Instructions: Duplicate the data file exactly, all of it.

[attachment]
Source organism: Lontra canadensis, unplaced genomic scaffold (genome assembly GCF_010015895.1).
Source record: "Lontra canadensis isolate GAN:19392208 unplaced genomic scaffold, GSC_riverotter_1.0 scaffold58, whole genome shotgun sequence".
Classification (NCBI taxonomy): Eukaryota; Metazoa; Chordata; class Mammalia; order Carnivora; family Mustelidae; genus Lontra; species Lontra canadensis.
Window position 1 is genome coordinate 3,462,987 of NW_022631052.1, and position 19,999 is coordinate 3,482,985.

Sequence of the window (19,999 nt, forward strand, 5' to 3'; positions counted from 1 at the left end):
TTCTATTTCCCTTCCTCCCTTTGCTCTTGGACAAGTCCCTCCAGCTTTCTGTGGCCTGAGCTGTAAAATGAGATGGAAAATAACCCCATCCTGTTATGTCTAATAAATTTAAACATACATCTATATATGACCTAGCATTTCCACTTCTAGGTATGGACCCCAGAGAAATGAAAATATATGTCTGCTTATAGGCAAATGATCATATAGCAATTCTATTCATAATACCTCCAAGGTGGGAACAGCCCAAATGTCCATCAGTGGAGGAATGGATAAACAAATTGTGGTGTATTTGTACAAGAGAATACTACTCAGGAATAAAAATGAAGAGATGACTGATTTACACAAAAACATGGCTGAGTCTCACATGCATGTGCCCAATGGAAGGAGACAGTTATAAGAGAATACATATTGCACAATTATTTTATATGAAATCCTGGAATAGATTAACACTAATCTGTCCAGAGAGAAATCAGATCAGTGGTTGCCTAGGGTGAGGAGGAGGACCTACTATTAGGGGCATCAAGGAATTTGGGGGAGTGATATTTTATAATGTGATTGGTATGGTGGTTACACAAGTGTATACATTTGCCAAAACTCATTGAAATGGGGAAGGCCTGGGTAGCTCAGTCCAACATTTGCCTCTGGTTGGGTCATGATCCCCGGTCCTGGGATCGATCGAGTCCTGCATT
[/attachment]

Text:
Source organism: Lontra canadensis, unplaced genomic scaffold (genome assembly GCF_010015895.1).
Source record: "Lontra canadensis isolate GAN:19392208 unplaced genomic scaffold, GSC_riverotter_1.0 scaffold58, whole genome shotgun sequence".
Classification (NCBI taxonomy): Eukaryota; Metazoa; Chordata; class Mammalia; order Carnivora; family Mustelidae; genus Lontra; species Lontra canadensis.
Window position 1 is genome coordinate 3,462,987 of NW_022631052.1, and position 19,999 is coordinate 3,482,985.

Sequence of the window (19,999 nt, forward strand, 5' to 3'; positions counted from 1 at the left end):
TTCTATTTCCCTTCCTCCCTTTGCTCTTGGACAAGTCCCTCCAGCTTTCTGTGGCCTGAGCTGTAAAATGAGATGGAAAATAACCCCATCCTGTTATGTCTAATAAATTTAAACATACATCTATATATGACCTAGCATTTCCACTTCTAGGTATGGACCCCAGAGAAATGAAAATATATGTCTGCTTATAGGCAAATGATCATATAGCAATTCTATTCATAATACCTCCAAGGTGGGAACAGCCCAAATGTCCATCAGTGGAGGAATGGATAAACAAATTGTGGTGTATTTGTACAAGAGAATACTACTCAGGAATAAAAATGAAGAGATGACTGATTTACACAAAAACATGGCTGAGTCTCACATGCATGTGCCCAATGGAAGGAGACAGTTATAAGAGAATACATATTGCACAATTATTTTATATGAAATCCTGGAATAGATTAACACTAATCTGTCCAGAGAGAAATCAGATCAGTGGTTGCCTAGGGTGAGGAGGAGGACCTACTATTAGGGGCATCAAGGAATTTGGGGGAGTGATATTTTATAATGTGATTGGTATGGTGGTTACACAAGTGTATACATTTGCCAAAACTCATTGAAATGGGGAAGGCCTGGGTAGCTCAGTCCAACATTTGCCTCTGGTTGGGTCATGATCCCCGGTCCTGGGATCGATCGAGTCCTGCATT